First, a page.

Q&A of the Day – Florida Prepaid refunds & college costs in Florida

Q&A of the Day – Florida Prepaid refunds & the cost of Florida’s college education

Each day I’ll feature a listener question that’s been submitted by one of these methods. 

Email: brianmudd@iheartmedia.com

Twitter: @brianmuddradio

Facebook: Brian Mudd https://www.facebook.com/brian.mudd1

Today’s entry: Do I have to do anything to get the Florida Prepaid refund? You reported the refunds are due to the lower cost of college education. As far as I’m aware college costs are still rising...how is this possible? Don’t get me wrong. I think it’s great but don’t understand how it’s happening. Sounds too good to be true!

Bottom Line: Every now and then something that sounds too good to be true...isn’t. This is one of them. Earlier this week we learned Florida Prepaid reduced prices for participation by $1.3 billion statewide. $500 million is in the form of refunds with $800 million coming in the form of a near 5% reduction in monthly costs to participate going forward. Based on their analysis everyone who participated starting in 2008 overpaid. The net result is that 224,000 families will receive average refunds totaling $4,700. So, this is a really big deal and not just for those families but for all Floridians who will seek a college education in our state going forward. To answer your first question...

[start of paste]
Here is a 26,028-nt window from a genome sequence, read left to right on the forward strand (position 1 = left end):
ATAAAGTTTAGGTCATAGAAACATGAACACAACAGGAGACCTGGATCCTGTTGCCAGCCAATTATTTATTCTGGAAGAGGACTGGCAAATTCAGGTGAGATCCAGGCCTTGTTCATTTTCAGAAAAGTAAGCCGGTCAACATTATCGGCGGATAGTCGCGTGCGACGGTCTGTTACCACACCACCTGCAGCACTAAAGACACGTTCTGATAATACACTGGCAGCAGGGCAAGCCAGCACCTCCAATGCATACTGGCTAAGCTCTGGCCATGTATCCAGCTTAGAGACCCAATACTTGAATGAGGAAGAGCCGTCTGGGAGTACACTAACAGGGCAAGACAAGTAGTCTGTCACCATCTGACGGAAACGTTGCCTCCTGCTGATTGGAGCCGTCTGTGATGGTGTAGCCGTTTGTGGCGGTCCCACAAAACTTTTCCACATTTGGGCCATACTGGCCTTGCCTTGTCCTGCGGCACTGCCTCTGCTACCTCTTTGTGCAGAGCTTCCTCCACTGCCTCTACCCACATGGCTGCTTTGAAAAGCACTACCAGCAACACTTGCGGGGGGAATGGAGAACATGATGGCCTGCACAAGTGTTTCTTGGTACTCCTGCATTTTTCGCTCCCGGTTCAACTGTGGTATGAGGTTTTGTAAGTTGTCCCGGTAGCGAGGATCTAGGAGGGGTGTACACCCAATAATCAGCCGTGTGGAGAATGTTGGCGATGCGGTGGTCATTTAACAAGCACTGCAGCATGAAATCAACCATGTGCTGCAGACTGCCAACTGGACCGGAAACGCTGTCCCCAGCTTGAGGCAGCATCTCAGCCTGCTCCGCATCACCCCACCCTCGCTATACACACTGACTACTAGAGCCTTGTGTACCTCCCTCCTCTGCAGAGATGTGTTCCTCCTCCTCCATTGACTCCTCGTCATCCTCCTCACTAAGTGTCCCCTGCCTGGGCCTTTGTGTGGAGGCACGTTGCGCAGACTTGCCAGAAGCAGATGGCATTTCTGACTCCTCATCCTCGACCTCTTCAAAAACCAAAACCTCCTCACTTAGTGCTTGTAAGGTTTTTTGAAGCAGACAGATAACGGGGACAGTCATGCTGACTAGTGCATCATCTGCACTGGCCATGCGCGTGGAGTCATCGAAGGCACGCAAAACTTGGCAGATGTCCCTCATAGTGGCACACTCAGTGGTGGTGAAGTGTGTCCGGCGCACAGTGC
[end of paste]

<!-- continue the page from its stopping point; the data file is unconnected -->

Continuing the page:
Of the 224,000 families receiving refunds, 95,000 are in South Florida. This includes 33,000 in Broward, 38,000 in Miami-Dade and 24,000 in Palm Beach County. You don’t have to do anything to obtain a refund if you’re eligible as of now. Those set to receive a refund will be contacted by the Florida Prepaid Board. If you want to see how your plan is impacted going forward the website is: myfloridaprepaid.com/lowprices

Addressing your second question... The reason for the refunds isn’t because the cost of tuition is dropping, but because the rate of increase has been much lower than plan projections going back to over a decade ago. Florida Prepaid accounts for estimated increase in tuition costs. Governor Scott made it a priority to reduce the rate of increases in college education during his time as governor effectively. The average cost of Florida tuition rates has averaged only 1% annually over the past decade, less than the rate of inflation and in fact the average 2019-2020 tuition rates reflected no price increases. This allowed for plans to become fully funded much quicker than estimated previously. There’s no downside to this story. It’s all good news.

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